Whenever I see Dieter Helm publish something, I expect to find some errors writing about. His newest opinion piece for CNN does not disappoint that expectation.
He presents this misguided observation on renewable energy:
What would be even better is if some of the money were spent on new technologies. Current renewables can’t bridge the carbon gap. Low-density intermittent energy just doesn’t generate enough electricity to carry though decarbonisation. But future renewables just might, and here is not only the best hope on the climate front, but also precisely where the U.S. stars.
That should probably read “through”, not “though”. But anyway, while it is true that renewable energy sources like wind and solar are low-density and intermittent, that only means you need to build more of them.
Instead, Helm wants us to wait for some new magic technology which may or may not be developed soon enough to make a difference for the climate. Waiting is wrong. Existing technology needs to be deployed full speed ahead, never mind the cost, which will always be much cheaper than the damages from global warming avoided by such deployment.
And deployment is extremely effective in getting prices down. Americans still pay double of what Germans pay for rooftop solar, while using quite the same technology. The reason is that massive deployment brings down prices. Waiting for some marginal improvement would mean no massive deployment, and therefore actually less progress with getting prices down.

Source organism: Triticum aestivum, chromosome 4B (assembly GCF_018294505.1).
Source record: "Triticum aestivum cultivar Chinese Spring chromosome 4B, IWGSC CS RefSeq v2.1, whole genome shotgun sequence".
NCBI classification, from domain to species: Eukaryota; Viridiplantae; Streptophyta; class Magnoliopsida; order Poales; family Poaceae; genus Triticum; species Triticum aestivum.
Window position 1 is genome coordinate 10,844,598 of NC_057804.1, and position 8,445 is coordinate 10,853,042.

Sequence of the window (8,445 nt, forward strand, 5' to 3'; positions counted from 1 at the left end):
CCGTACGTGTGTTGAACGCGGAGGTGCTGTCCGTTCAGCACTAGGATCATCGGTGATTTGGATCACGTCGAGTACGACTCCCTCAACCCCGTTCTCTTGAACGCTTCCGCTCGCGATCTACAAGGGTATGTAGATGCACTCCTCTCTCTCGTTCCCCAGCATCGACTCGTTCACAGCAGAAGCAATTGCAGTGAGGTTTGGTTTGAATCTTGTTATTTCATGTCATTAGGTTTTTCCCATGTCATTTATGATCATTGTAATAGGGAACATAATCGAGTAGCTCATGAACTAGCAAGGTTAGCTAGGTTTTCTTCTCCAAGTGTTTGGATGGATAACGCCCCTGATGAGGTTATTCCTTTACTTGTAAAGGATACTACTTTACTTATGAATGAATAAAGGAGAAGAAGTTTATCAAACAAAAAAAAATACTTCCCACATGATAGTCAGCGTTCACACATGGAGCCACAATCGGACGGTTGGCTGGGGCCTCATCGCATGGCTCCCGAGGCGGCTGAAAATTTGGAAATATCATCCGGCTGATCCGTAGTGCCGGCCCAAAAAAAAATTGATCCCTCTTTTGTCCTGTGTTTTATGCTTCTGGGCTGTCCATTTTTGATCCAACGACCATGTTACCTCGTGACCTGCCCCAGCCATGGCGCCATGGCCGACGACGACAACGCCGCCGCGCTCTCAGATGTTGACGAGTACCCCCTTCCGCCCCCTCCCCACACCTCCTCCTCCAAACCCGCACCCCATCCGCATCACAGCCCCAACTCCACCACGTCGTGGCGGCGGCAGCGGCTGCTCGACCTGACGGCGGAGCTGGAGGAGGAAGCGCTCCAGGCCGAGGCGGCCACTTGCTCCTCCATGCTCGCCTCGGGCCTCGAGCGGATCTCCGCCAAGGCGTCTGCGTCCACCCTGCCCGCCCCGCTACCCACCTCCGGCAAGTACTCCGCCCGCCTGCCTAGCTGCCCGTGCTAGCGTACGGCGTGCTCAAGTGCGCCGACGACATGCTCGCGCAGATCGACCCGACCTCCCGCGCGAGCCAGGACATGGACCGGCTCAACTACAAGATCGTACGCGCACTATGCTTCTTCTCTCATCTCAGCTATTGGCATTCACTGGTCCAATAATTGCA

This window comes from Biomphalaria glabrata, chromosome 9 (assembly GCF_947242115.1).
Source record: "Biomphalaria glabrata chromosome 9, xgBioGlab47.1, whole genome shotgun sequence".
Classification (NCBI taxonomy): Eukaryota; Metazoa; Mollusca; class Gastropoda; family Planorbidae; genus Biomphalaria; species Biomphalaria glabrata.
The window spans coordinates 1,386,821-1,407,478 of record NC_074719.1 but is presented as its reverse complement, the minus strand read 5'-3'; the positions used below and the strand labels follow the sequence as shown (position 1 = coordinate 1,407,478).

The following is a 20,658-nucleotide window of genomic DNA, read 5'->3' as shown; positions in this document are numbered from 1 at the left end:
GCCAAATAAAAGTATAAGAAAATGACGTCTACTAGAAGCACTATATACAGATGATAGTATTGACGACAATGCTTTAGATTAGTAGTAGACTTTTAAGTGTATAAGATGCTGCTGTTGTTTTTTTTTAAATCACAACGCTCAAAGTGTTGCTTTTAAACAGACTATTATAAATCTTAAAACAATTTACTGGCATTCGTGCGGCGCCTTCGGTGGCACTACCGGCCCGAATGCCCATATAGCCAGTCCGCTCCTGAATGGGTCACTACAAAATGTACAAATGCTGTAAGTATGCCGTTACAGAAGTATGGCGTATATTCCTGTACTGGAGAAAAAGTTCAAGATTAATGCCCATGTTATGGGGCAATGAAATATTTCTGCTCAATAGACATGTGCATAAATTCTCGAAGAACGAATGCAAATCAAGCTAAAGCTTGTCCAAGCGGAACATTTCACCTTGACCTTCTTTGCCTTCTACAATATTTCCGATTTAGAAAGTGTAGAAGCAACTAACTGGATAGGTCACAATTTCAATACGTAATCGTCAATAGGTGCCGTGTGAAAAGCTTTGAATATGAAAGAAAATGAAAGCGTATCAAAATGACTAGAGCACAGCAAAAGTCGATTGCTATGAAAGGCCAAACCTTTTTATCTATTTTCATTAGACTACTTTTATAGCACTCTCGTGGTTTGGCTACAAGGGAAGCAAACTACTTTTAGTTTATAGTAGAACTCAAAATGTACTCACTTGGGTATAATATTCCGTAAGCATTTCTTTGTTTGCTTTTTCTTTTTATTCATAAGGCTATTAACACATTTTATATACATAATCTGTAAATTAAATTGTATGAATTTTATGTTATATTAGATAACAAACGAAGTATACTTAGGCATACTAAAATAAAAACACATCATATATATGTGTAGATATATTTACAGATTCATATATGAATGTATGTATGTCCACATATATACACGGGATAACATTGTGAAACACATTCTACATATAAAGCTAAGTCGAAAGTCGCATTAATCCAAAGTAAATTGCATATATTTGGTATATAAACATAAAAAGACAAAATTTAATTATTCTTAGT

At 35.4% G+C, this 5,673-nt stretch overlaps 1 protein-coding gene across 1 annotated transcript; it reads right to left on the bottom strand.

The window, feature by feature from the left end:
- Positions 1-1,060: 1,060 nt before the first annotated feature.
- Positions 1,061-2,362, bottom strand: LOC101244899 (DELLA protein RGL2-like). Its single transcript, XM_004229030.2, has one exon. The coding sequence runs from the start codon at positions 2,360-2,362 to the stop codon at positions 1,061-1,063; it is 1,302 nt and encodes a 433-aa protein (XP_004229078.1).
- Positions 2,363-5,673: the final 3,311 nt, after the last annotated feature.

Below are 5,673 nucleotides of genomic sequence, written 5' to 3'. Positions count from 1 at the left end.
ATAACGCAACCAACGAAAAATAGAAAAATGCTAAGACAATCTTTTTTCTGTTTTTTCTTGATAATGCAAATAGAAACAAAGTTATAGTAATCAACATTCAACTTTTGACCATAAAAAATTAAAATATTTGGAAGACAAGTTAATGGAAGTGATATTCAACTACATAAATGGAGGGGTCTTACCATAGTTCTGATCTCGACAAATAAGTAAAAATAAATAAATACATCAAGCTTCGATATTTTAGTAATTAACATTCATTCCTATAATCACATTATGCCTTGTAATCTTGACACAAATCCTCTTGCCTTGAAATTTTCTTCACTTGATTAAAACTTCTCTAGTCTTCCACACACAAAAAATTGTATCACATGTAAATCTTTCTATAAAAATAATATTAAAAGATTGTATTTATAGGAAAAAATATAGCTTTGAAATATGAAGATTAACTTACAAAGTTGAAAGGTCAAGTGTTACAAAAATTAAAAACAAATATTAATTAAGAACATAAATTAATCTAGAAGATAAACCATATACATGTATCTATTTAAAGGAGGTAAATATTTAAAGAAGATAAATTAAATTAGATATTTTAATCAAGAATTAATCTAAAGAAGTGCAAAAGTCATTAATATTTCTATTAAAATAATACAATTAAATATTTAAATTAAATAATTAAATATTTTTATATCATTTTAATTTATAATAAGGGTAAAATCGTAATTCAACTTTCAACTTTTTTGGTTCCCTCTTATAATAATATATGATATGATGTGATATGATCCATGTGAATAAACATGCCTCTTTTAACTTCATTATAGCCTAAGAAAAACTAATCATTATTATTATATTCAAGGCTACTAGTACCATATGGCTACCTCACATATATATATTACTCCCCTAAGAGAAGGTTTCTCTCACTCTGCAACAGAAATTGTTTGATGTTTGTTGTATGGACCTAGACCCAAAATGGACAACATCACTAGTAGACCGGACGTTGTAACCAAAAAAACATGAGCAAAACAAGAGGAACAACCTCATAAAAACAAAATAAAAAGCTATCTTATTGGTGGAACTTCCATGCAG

Helm also writes this:
Sadly Europe is engaged in a dash from nuclear and gas towards coal.
It needs to waste less money on current expensive renewables — especially the really expensive options like offshore wind — and get serious about future renewables.
That is true as far as nuclear is declining. It is not true for the mid or long term prospects of coal. Building new coal plants is not profitable with rising market shares of renewable energy, which cut into the capacity factors of these plants.
And “current expensive renewables” are transforming rapidly into “cheap future renewables”, exactly by following the sound strategy of deploy, deploy, deploy, and deploy some more, and ignoring anti-renewable propaganda from people like Helm who try to stand in the way of doing something about global warming.